This last week, we discussed Geospatial visualization tools to aid the creation, display, and emphasis of geospatial analytics. As a researcher of the rhetoric of place and space, that is, the communicative relationship between citizens and locales, I’ve been eager for ways to represent the various forms of this relationship digitally. Being your about average digitally literate citizen, I immediately thought of Google Maps and its standard use as representative of what geospatial tools could do. So if I were to present research on the dominant revolutionary narrative of Cairo’s Tahrir Square, for instance, toggling between Google Map’s Street and Roadmap views, could visually demonstrate material influences: the landmarks, layout of political buildings, and topography, so forth, alongside a discussion of how these spaces are “socially crafted” through behavioral acts.

For your average user, Google Maps’ ability to visualize and navigate the material domains of space means it wouldn’t upfront tell us much about social and political dynamics of a site. This made it easier for scholars like myself to simplify the use of the interface to represent the material. However, great strides in geospatial software and Big Data, in general, mean that analytics on locales have the potential of revealing much much more. I refer mostly to how Big Data has contributed to the creation of Smart Cities, cities wherein sensors gather, analyze, and interpret large sets of data to track anything from resource consumption, traffic rates, Wifi availability, to even grants for the arts. Talk about your options for visualizing certain place-based analytics! By combining a series of metrics, a “CityScore” can indicate a city’s overall health, and cities such as Boston, Chicago, and New York have already begun to rely on Big Data’s ability to represent place to improve efficiency, resources, and the engagement of citizens.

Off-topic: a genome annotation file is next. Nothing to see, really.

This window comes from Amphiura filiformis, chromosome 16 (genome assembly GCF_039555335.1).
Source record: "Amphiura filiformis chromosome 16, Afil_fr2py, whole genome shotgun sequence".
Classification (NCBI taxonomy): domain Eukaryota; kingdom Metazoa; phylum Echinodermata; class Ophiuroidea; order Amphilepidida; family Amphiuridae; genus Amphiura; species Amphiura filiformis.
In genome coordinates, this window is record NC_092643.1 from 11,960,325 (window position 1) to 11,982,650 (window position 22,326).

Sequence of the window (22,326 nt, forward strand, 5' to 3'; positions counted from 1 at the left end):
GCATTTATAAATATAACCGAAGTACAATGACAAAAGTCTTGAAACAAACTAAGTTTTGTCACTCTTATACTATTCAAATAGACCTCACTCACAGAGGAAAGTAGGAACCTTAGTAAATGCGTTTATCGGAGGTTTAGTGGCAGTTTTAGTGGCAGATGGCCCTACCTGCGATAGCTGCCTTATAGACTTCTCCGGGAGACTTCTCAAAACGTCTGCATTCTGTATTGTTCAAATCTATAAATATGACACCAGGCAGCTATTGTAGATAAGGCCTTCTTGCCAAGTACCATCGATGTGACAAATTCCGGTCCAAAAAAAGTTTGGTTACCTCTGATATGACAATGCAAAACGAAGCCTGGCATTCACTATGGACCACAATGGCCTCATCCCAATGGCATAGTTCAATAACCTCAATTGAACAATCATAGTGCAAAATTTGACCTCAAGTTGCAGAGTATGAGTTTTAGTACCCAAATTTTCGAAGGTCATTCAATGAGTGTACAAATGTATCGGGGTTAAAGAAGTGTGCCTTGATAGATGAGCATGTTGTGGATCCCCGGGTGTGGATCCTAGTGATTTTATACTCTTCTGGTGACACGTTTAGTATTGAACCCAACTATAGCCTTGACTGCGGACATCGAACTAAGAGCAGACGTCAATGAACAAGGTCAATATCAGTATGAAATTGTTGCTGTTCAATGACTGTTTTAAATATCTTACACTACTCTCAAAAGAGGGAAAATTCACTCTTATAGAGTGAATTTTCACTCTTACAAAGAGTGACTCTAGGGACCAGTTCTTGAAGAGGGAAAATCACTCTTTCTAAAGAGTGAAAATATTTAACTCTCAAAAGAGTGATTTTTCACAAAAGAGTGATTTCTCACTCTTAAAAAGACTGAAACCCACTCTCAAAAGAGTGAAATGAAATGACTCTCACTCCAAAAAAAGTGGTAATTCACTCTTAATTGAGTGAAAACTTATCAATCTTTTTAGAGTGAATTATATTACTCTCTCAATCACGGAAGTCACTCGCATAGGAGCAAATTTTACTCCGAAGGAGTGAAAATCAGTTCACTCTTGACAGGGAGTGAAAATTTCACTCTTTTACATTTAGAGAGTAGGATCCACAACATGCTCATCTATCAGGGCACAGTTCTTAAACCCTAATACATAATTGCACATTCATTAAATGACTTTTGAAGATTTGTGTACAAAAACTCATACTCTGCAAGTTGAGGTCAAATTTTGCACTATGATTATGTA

Though Smart Cities are still a relatively new way of ‘visualizing’ place, discussions of its benefits are rolling in. Though its ability to make cities more efficient is obvious, there have also been insights as to its democratic benefits. Place data from city-wide sensors could allow more equitable distribution of resources among poor and rich neighborhoods, and as The Economist predicts, could have allowed a quicker response to prolonged tragedies such as Flint’s water crisis.
The idea of Smart Cities links Big Data with an improved democratic infrastructure. However, in the same way that citizens can ‘supposedly’ be self-governing in a democracy, could they do the same in an ever-growing and changing digital universe of Big Data?
A large part of the democratic challenges involves the digital citizens to be informed users, particularly from Big Data privacy issues. Big data breaches aside, Jonathan Obar (2015) asserts that the individual’s limited time to educate themselves on multiple terms of service statements, private policies, and hidden data brokers combined with the rapid evolution of Big Data, as well as its lack of transparency make it nearly impossible to be an informed digital citizen. This limitation on privacy and knowledge has already bit back at Smart Cities’ data access as Seattle’s citizens have protested against tracking methods, thus leading to the implementation of data-protection officers.
The ability of digital tools to represent more than material space is quickly becoming an alarming reality. As a researcher in place/space, I’m excited for this more robust view of place dynamics. Furthermore, what is done with that data can have amazing results in the hands of the right people, but individual consent and say in its use may still remain an afterthought to innovation.


Goldsmith, S. (2015). “Protecting Big Data.” Data Smart City Solutions. Retrieved from

“How Cities Score.” (2016). The Economist. Retrieved from

Obar, J. A. (2015). “Big Data and The Phantom Public: Walter Lippmann and the Fallacy of Data Privacy Self-Management.” Big Data & Society (2015):1-16. Doi: 10.1177/2053951715608876